Length of knot-free part of the stem was higher in the dominant trees and in older age classes of the trees. The form of the stem becomes broader and rounder with the age. The crowns are, however, longer in Northern Finland compared to Southern Finland. In management of Scots pine stands, all trees diseased by Scots pine blister rust (Cronartium flaccidum) should be removed. The disease is common in Northern Finland, and the number of diseased trees increases as the stands get older. Decay was more common in trees that had fire wounds. In general, injuries decreased the length and diameter growth of the trees. From the dominant trees should only injured and diseased trees removed in the thinnigs. Codominant trees can be left to grow when spare trees are needed to replace missing dominant trees. Detailed instruction of selection of the removed trees are given for each age class.

The PDF includes a summary in German.

  • Tikka, ORCID ID:E-mail:
article id 7286, category Article
Matti Jalava. (1934). Havaintoja puun aseman vaikutuksesta puun ominaisuuksiin. Acta Forestalia Fennica vol. 40 no. 9 article id 7286. https://doi.org/10.14214/aff.7286
English title: Influence of the position of a tree in the stand upon the properties of the wood.

The growth of a tree is influenced by inherited properties and external circumstances, including climate, soil, the position of the tree in the stand, and the position of the wood in the stem. The tree species have optimum climate and optimum conditions. The aim of this study was to determine if the summerwood content of the wood of Scots pine (Pinus sylvestris L.) is dependent on the rate of growth of the tree. Comparing the position of the sample trees in the stand, it seems that the position of the tree and the size of its crown influences strongly the quality of the wood. In a dense stand the summerwood content was higher in the trees that had small crowns. Thinning of the stand decreased the difference in summerwood content of the trees.

The PDF includes a summary in English.

  • Jalava, ORCID ID:E-mail:
article id 7251, category Article
Lauri Ilvessalo. (1929). Puuluokitus ja harvennusasteikko. Acta Forestalia Fennica vol. 34 no. 38 article id 7251. https://doi.org/10.14214/aff.7251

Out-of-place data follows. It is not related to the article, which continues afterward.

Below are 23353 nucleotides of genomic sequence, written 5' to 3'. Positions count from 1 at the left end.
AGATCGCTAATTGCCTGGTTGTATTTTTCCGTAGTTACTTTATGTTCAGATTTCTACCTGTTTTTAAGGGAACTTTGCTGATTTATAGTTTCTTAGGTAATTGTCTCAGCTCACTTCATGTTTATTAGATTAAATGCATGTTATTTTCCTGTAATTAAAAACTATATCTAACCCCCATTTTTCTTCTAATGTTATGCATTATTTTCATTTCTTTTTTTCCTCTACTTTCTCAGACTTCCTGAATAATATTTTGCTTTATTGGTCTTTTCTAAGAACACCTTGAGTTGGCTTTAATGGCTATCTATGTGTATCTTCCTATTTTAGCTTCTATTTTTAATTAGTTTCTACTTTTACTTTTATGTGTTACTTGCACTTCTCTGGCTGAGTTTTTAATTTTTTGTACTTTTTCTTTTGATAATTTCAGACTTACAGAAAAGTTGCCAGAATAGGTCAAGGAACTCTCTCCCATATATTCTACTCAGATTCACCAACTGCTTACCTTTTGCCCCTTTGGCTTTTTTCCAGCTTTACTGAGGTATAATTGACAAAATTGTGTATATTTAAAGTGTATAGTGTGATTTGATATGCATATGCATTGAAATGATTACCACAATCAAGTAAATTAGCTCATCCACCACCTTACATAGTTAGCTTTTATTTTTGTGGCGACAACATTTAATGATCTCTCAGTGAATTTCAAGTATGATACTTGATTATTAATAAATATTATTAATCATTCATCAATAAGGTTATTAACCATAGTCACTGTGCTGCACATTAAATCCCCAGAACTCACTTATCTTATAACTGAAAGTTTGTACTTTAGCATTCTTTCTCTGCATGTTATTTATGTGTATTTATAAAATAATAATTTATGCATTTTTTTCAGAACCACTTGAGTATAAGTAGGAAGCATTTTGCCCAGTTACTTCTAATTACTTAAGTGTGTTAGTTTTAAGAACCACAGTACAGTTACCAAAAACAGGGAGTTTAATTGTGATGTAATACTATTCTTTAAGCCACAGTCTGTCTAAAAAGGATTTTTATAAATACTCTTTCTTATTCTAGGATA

English title: Utilization of tree classification in thinnings.
English keywords: crown class; thinning method

Doctor Lauri Ilvessalo modified tree classification developed by professor Gunnar Schotte to develop a tree classification and thinning system that suited Finnish conditions. His system was first applied when the Finnish Forest Research Institute began thinning experiments in a large scale in 1924. The system distinguishes four crown storeys: the predominating crown storey, dominated crown storey, emergent trees and undergrowth. Into the predominating storeys belong dominant trees and co-dominant trees, and into the dominated storeys the intermediate and ground trees. The trees in all the storeys can be divided in to normal trees with well-formed crown and stem, trees with defectively developed crown, trees with defective stem, and injured and diseased trees. The article describes different thinning methods (cleaning thinning, selective thinning from below, selective thinning from above, increment felling, freeing felling) using the tree-classification.

The volume 34 of Acta Forestalia Fennica is a jubileum publication of professor Aimo Kaarlo Cajander. The PDF includes a summary in English.

  • Ilvessalo, ORCID ID:E-mail:
article id 5632, category Article
Annikki Mäkelä, Veli-Pekka Ikonen, Petteri Vanninen. (1997). An application of process-based modelling to the development of branchiness in Scots pine. Silva Fennica vol. 31 no. 3 article id 5632. https://doi.org/10.14214/sf.a8534

A process-oriented tree and stand growth model is extended to be applicable to the analysis of timber quality, and how it is influenced by silvicultural treatments. The tree-level model is based on the carbon balance and it incorporates the dynamics of five biomass variables as well as tree height, crown base, and breast height diameter. Allocation of carbon is based on the conservation of structural relationships, in particular, the pipe model. The pipe-model relationships are extended to the whorl level, but in order to avoid a 3-dimensional model of entire crown structure, the branch module is largely stochastic and aggregated. In model construction, a top-down hierarchy is used where at each step down, the upper level sets constraints for the lower level. Some advantages of this approach are model consistency and efficiency of calculations, but probably at the cost of reduced flexibility. The detailed structure related with the branching module is preliminary and will be improved when more data becomes available. Model parameters are identified for Scots pine (Pinus sylvestris L.) in Southern Finland, and example simulations are carried out to compare the development of quality characteristics in different stocking densities.